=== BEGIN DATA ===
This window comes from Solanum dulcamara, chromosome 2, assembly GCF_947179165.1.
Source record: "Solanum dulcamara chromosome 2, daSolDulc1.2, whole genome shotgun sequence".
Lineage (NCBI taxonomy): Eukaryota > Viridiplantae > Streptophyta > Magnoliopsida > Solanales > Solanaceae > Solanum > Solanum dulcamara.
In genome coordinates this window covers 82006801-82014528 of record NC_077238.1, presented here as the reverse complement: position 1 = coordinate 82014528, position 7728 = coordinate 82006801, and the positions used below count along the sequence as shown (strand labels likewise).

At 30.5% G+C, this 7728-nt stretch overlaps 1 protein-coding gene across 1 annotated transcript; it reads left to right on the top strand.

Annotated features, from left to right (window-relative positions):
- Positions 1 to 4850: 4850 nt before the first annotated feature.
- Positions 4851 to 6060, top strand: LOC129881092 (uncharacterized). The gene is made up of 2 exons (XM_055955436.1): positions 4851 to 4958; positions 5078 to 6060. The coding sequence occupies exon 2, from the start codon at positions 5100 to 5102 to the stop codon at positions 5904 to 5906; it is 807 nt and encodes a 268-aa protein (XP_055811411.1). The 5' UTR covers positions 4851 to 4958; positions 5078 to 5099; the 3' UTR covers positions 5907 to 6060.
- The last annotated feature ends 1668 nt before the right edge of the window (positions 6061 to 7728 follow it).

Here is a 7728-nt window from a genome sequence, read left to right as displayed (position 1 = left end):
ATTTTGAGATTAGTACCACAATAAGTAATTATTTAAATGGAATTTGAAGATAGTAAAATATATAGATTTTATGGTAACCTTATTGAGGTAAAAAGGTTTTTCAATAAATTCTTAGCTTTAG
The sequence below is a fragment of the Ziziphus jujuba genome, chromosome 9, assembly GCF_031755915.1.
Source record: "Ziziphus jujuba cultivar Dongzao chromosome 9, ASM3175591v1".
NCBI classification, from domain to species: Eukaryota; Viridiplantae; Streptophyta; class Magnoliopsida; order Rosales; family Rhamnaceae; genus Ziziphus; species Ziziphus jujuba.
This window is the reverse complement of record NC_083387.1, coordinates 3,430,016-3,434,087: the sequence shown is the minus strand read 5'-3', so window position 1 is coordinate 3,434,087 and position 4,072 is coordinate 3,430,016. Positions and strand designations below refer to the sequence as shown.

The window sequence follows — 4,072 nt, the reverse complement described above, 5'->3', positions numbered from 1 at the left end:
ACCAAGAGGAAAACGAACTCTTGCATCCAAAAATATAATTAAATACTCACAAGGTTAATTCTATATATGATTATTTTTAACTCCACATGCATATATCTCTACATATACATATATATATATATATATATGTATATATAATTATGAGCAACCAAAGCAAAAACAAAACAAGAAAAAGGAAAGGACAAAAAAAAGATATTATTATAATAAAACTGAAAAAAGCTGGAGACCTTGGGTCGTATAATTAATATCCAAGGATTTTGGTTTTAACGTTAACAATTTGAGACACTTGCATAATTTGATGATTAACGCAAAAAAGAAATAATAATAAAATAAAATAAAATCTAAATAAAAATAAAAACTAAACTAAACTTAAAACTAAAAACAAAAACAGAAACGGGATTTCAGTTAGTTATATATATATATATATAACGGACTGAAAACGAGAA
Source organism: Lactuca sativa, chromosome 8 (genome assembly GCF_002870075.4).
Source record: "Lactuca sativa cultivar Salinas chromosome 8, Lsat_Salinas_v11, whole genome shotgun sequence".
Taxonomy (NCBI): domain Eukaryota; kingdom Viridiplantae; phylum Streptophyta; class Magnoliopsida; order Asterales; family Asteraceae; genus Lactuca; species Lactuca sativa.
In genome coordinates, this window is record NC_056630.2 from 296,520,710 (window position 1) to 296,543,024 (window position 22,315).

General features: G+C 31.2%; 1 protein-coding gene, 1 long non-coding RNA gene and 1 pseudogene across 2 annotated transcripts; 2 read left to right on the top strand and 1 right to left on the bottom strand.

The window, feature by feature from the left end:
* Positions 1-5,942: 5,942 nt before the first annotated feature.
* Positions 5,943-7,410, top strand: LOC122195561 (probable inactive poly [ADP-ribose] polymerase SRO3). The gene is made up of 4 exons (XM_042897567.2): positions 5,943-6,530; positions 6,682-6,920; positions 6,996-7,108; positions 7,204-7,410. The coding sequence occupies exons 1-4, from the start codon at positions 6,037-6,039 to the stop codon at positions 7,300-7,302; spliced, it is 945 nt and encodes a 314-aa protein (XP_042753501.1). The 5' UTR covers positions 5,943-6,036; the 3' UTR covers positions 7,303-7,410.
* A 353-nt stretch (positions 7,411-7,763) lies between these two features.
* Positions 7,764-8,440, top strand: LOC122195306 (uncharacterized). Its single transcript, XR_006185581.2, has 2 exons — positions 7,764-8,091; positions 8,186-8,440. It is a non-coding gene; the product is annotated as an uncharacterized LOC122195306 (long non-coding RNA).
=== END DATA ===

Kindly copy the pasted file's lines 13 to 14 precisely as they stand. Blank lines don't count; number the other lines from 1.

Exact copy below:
Source record: "Ziziphus jujuba cultivar Dongzao chromosome 9, ASM3175591v1".
NCBI classification, from domain to species: Eukaryota; Viridiplantae; Streptophyta; class Magnoliopsida; order Rosales; family Rhamnaceae; genus Ziziphus; species Ziziphus jujuba.